February 2017



Early on February a report compiled by Amnesty International was released stating that between 2011 and 2015  mass executions were systematically carried out in the prison of Saydnaya in the countryside of Damascus. The report highlights a practice of arbitrary and summary mass executions based on confessions extracted by torture. Syrian government denies any wrongdoing and rejects the accusation, rather speaking of a conspiracy. In the first months of the revolution, following an amnesty, these prisons were emptied releasing previous prisoners (mainly for religious crimes and including many extremists), while  political opponents went to fill them.
A tale of torture and abuse in prison is the one of Abbas, a 40-year-old Syrian engineer, who was arrested for taking part in public demonstrations, one of the few who have survived and wanted to witness such violence. Shady Hamadi, an Italian-Syrian writer, tells his history in an article published on the Italian “Il fatto quotidiano”. Mazen and Shady are right now in Italy to accompany the photo exhibition “Codename: Caesar. Syrian detainees – victims of torture“, a collection of images taken in the regime’s prisons by a former officer.

In Syria, meanwhile, the war has not yet reached a truce, as the bombing campaign is continuing on Damascus, Homs, Idlib and Aleppo province.


February was a difficult month, marked by the difficulties that the Syrians have to face in order to receive the medical care they February 2017 report Syria-Lebanonneed. With the help of other organizations, two doctors came to the camp to make generic visits and many people were referred to hospitals in the city for urgent specialist visits that in some cases has been postponed since they had left Syria.
AF, for instance, a 40 year old man who lives in the camp, has throat cancer that should constantly been monitored, but the CAT is very expensive and he managed to make it only this month after four years. AA needed lifesaving hearth surgery but no idea how to pay for it.
Volunteers were close to them in several ways: by accompanying them in their trips to the hospital or staying in tents alongside the wives remained at the camp waiting for good news, or trying to be mediator with doctors and offices. In this inefficient and unfair system such activities have proved crucial to get the care. Their presence on the bus along with Q, a 24 years old Syrian youth, who was traveling to the hospital for a shoulder X-ray, was likely to avoid an arrest at a check-point control.
The calls made by volunteers to UN and hospital meant that AA received the money for the heart operation that initially had been denied. The Syrians in Lebanon are subject to regulation which has more the form of simple negation.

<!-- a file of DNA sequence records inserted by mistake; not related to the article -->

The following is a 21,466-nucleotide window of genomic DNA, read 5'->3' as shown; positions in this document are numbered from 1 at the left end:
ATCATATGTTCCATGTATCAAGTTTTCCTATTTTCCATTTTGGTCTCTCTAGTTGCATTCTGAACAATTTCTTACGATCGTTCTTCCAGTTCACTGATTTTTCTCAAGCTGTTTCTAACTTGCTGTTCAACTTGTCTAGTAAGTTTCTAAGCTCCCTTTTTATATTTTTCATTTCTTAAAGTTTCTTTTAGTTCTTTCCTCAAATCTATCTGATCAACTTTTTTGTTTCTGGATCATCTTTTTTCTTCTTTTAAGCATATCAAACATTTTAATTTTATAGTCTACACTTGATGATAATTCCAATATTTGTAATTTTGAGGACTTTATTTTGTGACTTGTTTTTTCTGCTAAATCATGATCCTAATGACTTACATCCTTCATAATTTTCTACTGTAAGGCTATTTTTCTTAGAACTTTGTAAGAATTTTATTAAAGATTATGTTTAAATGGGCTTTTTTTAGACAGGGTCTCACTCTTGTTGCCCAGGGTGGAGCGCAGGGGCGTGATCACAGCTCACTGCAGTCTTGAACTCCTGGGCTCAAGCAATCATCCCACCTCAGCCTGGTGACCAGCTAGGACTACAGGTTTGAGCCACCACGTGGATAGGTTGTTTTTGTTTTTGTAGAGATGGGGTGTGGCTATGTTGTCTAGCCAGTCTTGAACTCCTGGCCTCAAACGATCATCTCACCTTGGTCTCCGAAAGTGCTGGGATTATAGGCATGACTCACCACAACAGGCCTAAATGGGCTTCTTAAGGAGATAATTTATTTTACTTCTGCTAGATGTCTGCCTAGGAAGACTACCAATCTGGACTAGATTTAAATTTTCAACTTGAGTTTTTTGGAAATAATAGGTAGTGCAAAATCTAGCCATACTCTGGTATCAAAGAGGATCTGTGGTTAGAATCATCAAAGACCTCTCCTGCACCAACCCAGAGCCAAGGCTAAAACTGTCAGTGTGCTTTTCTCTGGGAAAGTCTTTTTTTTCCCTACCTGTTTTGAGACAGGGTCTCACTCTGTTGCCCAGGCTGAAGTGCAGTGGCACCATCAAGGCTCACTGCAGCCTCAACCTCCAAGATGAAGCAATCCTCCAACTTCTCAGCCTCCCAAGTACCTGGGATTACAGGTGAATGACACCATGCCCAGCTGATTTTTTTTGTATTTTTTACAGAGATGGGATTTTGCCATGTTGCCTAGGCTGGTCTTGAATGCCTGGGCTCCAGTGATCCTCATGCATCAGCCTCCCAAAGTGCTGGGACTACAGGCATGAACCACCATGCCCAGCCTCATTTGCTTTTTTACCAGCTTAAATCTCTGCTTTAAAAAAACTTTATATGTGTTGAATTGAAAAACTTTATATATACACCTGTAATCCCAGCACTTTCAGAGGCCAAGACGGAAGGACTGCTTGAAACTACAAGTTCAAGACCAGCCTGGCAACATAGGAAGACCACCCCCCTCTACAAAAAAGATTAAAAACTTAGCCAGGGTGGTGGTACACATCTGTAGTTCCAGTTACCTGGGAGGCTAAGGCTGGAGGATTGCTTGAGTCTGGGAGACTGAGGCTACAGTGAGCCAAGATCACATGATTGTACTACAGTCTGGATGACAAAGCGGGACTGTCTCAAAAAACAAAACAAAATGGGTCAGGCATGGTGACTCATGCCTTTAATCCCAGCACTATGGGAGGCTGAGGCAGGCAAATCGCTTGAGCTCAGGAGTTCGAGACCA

February 2017 report Syria-LebanonAyyed, an 18 year-old youth, suffering from a severe thalassemia died at home, a week ago, after being rejected by three different hospitals that did not consider his case serious enough to be free of payments.
Yet rare and valuable acts of solidarity stand out: the doctor who operated on AA kept in contact with volunteers, helped in funding research, was active to find a solution. It is only thanks to his  signature as a guarantor for the payment transaction that AA was saved.
After all, here comes the spring too: days are longer, the sun lights the camp and warm the water, coffee is drunk outdoor in company; children look for volunteers to go and play at the park. Two good news came as well: AF cancer seems to regress and the AA heart is doing better.
Meanwhile, work continues on possible solutions to the life in the camps in Lebanon. On one side the welcome in Italy, for those who will have the opportunity to travel with humanitarian channels.
On the other the continuing work of the Syrians here in Lebanon who meet regularly to strengthen their proposal for peace in Syria. A call to the International community that Operazione Colomba want to help to be heard.
In the last week we heard of several cases of arrests: the grandson of our neighbor, a 16 years old boy, was arrested while going to buy diesel fuel for the stove and a man who lives in a nearby garage was arrested a few days later. Both were released after less than a week, both said that someone paid for their release, but it is unclear or who or how.
Another acquaintance of ours, a youth, has been in jail for ten days, arrested while going to work and so forced to leave his wife at home alone, pregnant and about to give birth.
The military controls have increased also along roads: a guy living in the camp, one of the few with a work, is no longer able to go to work because access to the cities became too risky.